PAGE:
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VERYBODY who reads fairy tales ought to know

something about the great enchanter Merlin, for this personage was a man of great note in King Arthur's time. He was a mighty magician or conjuror. As to the men who amuse us at Christmas by making watches go from one box into another, and by tearing up ladies' handkerchiefs and mending them again, they are all not to be compared for a single moment to the great Merlin. He was not a man who would condescend to play funny tricks with cards and balls, and yards of ribbon-not he! He only cared for great big enchantments, such as moving houses, and carrying off men and women through the air, and any other serious business of the same kind. He was something like an enchanter, was Merlin ; and the only pity is that he lived so very long ago; for if he were not dead he might make his fortune any

winter he chose by conjuring, when the time came for the juvenile parties.

Well, one day this great Merlin was on a journey. He had walked two hundred and ninety-five miles in search of a certain

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herb he wanted. It was for a most powerful charm, the object

. being twofold: firstly, to make a donkey play the pianoforte, and secondly, to cure a schoolboy of putting his hands in his pockets and wearing out his trousers at the knees; so you can fancy Merlin had to take a good deal of trouble, having to achieve such a difficult thing. At the end of the two-hundred

Note. It has been observed, that in flat and well-cultivated countries like England, stories of fairies take a simple and homely form, the fairies being kindly and helpful in matters of domestic routine-sweeping the floor of the farmhouse, skimming the milk, churning the butter while the maids are asleep; while in Scandinavia and the Highlands they fly away with people, shut them up in caveras, and betray them to danger and death.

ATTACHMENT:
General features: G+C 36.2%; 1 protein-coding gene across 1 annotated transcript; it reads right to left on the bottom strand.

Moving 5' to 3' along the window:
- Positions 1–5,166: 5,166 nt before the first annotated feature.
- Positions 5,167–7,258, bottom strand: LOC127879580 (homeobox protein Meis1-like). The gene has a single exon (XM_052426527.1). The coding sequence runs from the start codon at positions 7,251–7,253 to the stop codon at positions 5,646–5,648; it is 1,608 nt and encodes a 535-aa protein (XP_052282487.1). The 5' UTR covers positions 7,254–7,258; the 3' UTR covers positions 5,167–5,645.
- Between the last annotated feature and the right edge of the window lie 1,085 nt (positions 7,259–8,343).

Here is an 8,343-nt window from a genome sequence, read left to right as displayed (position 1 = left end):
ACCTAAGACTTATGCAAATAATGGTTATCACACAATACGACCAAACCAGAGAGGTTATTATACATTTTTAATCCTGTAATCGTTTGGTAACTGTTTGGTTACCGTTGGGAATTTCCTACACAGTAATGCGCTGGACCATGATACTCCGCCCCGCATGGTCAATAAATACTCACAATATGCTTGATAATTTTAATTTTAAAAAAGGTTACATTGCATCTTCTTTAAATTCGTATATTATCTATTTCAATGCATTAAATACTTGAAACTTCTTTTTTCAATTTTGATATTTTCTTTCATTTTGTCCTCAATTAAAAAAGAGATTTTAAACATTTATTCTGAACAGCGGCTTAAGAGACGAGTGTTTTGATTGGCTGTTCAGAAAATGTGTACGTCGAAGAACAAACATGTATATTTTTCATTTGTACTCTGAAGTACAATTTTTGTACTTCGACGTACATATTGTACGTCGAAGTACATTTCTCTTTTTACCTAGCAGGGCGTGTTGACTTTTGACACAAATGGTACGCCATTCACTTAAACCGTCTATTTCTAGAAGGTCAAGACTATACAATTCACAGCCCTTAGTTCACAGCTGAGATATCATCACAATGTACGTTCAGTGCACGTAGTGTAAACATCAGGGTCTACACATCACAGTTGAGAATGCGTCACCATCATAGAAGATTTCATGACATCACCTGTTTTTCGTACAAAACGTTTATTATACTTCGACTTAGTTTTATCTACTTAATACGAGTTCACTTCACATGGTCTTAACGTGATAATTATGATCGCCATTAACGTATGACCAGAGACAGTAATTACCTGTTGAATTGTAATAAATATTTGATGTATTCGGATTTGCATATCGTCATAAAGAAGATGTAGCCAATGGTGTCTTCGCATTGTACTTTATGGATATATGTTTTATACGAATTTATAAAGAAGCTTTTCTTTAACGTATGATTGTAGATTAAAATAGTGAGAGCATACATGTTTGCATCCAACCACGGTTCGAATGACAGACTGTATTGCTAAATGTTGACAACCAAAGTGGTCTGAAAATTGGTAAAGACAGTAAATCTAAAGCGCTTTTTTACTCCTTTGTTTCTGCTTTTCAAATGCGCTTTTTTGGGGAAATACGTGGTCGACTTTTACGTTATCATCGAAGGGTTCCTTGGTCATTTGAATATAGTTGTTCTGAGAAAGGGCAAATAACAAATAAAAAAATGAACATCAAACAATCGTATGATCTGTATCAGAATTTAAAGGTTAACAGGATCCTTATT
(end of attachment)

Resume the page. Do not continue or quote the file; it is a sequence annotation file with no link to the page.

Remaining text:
and-ninety-fifth mile he found the herb he wanted. It was called STYCKE,” or by others—“CUDD'GELLE,” and Merlin had always found it useful both for donkeys and schoolboys. In fact, since the time of the great enchanter, schoolmasters have found it so handy that they have been in the habit of keeping a variety of this herb called “KAYNE,” constantly in use in their establishments. Well, Merlin trudged on with the herb in his pocket, but he began to feel hungry and tired, as it was only natural for even a conjuror to do who had walked two hundred and ninety-five miles; so he looked around for a place to rest and refresh himself, and soon caught sight of a labourer’s cottage.

Merlin walked in ; and whether it was that his long beard inspired respect, or whether it was that the good people of the house were nice hospitable folks, it is certain that the enchanter could not have been better received if he had been King Arthur himself. The best bread and the freshest bowl of milk were placed at his service, and the good woman, in particular, seemed most anxious to do honour to her guest.

Merlin, however, saw that something was weighing heavily on the spirits of his entertainers, and questioned them concerning the cause of their grief. The wife would not reply; but the husband, after scratching his head a long time without finding any ideas there, at length answered “ that they were sorry because they had no children.”

” “If I'd only a son, yer honour, I'd love ’un—gin he were ever sic a little 'un; for we feels lonely, like—the old woman and I—and that's what it is sets me thinking that a child ’ud be company, like, for the wife, when I was away.

“But would you be satisfied with a very little child indeed ?" asked the enchanter Merlin.

66 “I don't care how little," said the countryman, “ if he be

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